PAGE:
Saturday, November 12, 2011

On LaTeX and Microsoft Word

Sorry, this is a ranty post. Adjust your desire to read appropriately.

I was busy writing my APS abstract this last week. When we got near the end I was having a heck of a time getting Bibtex to work with Latex and insert my references properly. Later on I realized that APS doesn't really allow for citation ala Latex and Bibtex, but whatever. I was struggling with this, and mentioned to my advisor, jokingly, "Man, I hate Latex." He says, also jokingly, "you could use Microsoft Word." I say sure, despite the fact that the APS website says they prefer Latex and that Latex is actually easier for the submitter, MS Word is no problem. In fact, that is kind of the point. I wrote my abstract using Org-Mode precisely because it made little to no assumptions on the end result. I can export to Latex or one of the many other formats or just grab my text and paste it into MS Word with no problems. I can also send it to any human being in the world with a computer and that person can open it and understand what they are seeing. Hell, in a handful of keystrokes I could post it to this blog.

Later, when printing, my advisor changes from his joking suggestion to insist that I use MS Word (presumably so that I can export to a Rich Text Format document that the APS accepts). This will make it easier, right… So, I copy/paste it over to a document and save it as an RTF file. Low and behold, of course, the equations are not interpreted by word. It would take at least 15 minutes and perhaps up to an hour to figure out how to get the proper symbols, fonts, and kerning into the document for submission. The last kick to the nuts is that the APS provides an RTF template, but in order to use it, you must actually type the document into it yourself, by hand. If you copy and paste it into the template something, apparently, will get screwed up. I will repeat that, the American Physical Society requires you to actually, physically, press the keys on your keyboard while their template is open in order to submit an abstract (though I imagine something like xdotool might serve me well here). This is what happens with you use things you don't understand people. You get black magic crap like this.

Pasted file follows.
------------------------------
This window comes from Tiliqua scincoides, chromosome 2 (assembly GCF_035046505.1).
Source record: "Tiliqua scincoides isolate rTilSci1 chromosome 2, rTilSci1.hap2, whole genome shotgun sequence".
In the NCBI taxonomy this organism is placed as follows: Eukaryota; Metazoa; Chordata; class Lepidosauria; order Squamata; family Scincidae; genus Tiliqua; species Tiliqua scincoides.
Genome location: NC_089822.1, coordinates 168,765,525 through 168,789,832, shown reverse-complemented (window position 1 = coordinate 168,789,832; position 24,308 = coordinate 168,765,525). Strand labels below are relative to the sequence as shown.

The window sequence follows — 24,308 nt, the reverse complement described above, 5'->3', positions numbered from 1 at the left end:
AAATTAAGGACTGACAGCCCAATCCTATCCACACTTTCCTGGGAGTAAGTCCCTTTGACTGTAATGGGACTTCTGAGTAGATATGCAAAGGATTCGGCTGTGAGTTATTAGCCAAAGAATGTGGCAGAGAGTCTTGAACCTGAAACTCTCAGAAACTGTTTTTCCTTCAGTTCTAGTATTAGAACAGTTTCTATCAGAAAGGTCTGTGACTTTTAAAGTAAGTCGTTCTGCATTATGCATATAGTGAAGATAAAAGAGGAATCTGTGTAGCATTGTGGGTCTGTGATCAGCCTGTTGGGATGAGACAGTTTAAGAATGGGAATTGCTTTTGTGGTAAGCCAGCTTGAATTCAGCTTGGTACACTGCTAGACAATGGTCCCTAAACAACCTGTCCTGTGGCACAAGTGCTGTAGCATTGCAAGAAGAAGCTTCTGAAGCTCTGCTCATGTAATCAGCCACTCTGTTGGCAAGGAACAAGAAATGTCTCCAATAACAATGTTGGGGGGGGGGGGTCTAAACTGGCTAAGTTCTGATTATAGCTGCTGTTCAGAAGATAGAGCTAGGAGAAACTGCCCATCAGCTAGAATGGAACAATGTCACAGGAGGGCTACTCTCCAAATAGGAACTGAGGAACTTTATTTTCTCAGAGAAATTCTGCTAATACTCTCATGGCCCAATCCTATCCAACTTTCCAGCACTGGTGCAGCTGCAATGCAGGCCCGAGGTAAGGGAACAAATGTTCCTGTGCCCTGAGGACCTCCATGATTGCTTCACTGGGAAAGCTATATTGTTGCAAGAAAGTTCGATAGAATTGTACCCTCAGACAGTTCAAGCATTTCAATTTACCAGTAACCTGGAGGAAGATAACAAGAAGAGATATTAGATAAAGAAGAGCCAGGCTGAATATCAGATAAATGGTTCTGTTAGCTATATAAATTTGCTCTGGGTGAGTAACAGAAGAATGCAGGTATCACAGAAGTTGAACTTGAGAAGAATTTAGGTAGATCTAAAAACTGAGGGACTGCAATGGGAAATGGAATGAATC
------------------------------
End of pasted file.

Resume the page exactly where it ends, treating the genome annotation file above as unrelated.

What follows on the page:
Point is, I miss my previous colleagues and advisor, nay entire department, nay entire institution where they held the opinion that any individual in the sciences should be using Latex as their format for correspondence. Also, bravo to the APS for encouraging people to use Latex for submitting abstracts.

2 comments:

  1. @mahakk01

    I don't think this should have given you much information regarding LaTeX other than the fact that there was a day where entire physics departments (and perhaps any many others) used LaTeX to typeset papers and that other methods (like MS Word/RTF) were considered ludicrous for this purpose.

    As you may know, LaTeX is a piece of software that allows you to decouple the document content to the document typesetting. This is very much like modern day HTML but tuned for papers, particularly those with mathematical equations. This post was just a statement of the depressing trend of physics academia moving away from established solutions to simpler yet less capable ones with lower learning curves.

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